June 14 (UPI) -- Several U.S. lawmakers have reintroduced a bill to support more than a million protesters in Hong Kong opposed to a proposed law that would allow China to extradite people from the semi-autonomous territory.
The U.S. bill co-sponsored by House and Senate lawmakers Thursday says it "reaffirms" American commitment to democracy, human rights, and rule of law at a time when "these freedoms and Hong Kong's autonomy are being eroded."
Hong Kong was handed over from British to Chinese sovereignty in 1997 under the "one country, two systems" plan, which means residents on the island enjoy political and social freedoms. An estimated 1 million people protested this week against the extradition bill, in demonstrations that led to clashes with police. More than 70 people were reported injured.
Hong Kong lawmakers twice postponed debate of the bill, due to the mass demonstrations. It's not clear when that consideration will occur.
The bipartisan U.S. bill would also strip Hong Kong of its special trade status if it pushes the proposal.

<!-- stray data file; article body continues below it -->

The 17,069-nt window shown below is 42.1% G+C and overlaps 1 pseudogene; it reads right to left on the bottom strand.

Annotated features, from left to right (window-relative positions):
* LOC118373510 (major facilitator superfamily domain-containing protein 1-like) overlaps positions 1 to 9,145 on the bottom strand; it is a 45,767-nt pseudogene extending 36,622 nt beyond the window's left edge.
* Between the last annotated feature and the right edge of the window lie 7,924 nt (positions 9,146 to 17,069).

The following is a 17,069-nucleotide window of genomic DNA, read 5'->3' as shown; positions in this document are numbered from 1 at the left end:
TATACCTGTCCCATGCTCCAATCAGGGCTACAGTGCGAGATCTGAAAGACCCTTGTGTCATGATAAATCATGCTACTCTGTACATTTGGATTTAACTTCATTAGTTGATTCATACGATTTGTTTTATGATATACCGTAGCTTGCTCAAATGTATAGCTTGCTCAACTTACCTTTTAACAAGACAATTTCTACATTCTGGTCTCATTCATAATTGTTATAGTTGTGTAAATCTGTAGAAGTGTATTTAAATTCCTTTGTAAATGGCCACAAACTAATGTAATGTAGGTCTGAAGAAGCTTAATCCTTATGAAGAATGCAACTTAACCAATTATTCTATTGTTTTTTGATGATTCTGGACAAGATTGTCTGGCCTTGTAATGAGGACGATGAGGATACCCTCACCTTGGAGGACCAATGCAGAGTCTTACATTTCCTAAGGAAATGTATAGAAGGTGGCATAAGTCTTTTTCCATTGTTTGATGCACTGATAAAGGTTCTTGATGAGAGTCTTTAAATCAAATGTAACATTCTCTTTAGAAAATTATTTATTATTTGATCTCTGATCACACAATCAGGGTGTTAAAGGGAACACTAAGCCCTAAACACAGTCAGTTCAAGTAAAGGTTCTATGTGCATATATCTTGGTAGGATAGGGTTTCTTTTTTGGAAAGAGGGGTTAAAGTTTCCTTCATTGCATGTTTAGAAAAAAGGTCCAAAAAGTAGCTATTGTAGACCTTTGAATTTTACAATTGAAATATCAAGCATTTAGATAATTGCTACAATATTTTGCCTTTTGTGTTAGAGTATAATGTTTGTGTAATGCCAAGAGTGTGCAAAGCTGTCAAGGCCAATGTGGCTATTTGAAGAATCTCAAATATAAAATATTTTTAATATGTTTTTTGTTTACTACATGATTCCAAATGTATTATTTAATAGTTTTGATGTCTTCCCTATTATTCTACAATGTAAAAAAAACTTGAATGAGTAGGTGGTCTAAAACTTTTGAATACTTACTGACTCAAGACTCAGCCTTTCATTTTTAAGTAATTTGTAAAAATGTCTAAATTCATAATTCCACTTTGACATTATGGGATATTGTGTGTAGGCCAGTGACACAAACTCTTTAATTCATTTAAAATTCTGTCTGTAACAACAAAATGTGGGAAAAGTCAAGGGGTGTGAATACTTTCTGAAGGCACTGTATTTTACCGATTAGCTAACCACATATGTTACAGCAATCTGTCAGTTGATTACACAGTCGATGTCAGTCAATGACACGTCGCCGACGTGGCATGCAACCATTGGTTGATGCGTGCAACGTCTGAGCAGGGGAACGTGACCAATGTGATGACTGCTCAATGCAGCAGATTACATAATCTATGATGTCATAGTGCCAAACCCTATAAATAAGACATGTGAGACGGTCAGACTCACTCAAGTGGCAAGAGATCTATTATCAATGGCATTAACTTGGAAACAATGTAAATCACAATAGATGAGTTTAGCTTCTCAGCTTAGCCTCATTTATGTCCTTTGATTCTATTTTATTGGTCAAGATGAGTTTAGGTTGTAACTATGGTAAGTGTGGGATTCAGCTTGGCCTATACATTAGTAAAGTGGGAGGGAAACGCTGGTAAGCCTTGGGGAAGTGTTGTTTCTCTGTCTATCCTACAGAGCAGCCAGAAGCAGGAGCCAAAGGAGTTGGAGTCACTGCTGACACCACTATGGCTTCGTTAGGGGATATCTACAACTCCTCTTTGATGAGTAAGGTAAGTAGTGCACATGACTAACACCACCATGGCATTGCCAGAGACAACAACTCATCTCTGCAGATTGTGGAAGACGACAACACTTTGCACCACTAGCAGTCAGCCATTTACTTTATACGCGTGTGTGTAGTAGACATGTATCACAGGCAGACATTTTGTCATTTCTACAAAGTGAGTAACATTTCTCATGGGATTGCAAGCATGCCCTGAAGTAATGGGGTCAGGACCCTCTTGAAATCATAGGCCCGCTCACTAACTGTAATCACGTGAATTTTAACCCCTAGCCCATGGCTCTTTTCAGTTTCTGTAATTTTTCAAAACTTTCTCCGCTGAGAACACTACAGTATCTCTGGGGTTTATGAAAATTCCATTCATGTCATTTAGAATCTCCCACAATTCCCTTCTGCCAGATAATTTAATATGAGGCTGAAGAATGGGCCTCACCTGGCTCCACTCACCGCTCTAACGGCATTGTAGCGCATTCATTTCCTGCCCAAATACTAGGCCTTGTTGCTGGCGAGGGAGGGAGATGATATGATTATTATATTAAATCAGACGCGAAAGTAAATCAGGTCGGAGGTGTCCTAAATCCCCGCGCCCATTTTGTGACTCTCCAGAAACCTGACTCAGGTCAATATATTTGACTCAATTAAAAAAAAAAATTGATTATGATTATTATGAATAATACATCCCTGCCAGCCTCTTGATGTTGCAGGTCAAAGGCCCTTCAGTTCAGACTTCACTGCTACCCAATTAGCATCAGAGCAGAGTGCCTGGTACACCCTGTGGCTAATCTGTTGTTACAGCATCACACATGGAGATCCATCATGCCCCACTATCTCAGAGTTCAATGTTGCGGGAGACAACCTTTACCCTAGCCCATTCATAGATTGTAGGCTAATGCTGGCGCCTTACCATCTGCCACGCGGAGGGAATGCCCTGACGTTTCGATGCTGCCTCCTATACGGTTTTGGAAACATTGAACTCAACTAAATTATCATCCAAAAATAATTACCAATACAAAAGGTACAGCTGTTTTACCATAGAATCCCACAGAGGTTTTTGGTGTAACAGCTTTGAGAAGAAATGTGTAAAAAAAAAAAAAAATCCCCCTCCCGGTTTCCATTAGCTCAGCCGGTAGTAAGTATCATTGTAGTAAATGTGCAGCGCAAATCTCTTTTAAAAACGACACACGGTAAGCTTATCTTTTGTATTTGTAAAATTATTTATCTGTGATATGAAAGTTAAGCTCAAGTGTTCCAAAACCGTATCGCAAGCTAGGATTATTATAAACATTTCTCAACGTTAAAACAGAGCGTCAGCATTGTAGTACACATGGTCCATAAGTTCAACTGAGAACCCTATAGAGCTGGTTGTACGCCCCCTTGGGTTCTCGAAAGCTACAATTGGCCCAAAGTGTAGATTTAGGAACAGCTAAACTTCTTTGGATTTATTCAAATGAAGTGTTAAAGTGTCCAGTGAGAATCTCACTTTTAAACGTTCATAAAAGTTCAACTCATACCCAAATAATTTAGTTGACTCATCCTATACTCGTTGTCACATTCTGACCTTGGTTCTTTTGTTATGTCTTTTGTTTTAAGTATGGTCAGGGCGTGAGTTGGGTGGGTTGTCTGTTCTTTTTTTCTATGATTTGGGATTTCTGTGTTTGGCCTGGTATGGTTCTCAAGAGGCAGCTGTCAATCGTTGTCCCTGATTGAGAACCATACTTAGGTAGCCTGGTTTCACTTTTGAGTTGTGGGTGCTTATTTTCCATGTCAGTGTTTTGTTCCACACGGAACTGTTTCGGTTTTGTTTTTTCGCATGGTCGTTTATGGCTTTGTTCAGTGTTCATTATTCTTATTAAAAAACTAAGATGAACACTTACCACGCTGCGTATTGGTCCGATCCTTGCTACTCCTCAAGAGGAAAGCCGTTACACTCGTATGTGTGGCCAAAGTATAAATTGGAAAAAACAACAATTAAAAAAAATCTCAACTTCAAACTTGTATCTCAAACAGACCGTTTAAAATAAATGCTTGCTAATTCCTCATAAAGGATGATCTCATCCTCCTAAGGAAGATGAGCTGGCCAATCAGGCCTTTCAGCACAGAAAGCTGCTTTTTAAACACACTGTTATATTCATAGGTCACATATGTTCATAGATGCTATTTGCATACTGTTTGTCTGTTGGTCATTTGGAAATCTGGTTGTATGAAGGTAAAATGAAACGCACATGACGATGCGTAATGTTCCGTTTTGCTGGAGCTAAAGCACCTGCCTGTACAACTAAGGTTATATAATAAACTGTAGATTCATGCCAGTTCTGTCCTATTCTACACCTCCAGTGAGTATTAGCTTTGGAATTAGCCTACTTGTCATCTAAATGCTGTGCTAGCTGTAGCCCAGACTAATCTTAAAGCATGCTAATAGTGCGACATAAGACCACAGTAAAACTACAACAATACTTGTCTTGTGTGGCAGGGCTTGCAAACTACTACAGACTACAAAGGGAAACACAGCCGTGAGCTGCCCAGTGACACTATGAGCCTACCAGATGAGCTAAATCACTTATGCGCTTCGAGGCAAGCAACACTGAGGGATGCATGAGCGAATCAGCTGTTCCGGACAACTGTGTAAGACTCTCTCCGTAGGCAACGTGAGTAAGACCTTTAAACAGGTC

"Democracy and freedom are under assault in Hong Kong," Rep. Jim McGovern, D-Mass., said. "If Beijing intends to force Hong Kong into becoming just another mainland Chinese city under authoritarian rule, we must re-evaluate whether Hong Kong warrants the special status granted under U.S. law."
"The U.S. must send a strong message that we stand with those peacefully advocating for freedom and the rule of law and against Beijing's growing interference in Hong Kong affairs," Rubio said, accusing China of using Hong Kong's open economy to launder money, evade tariffs, circumvent sanctions and steal intellectual property.
President Donald Trump said Beijing and Hong Kong should "be able to work it out."
U.S. lawmakers introduced a related bill Wednesday that examines China's use of Hong Kong for a base of espionage against foreigners.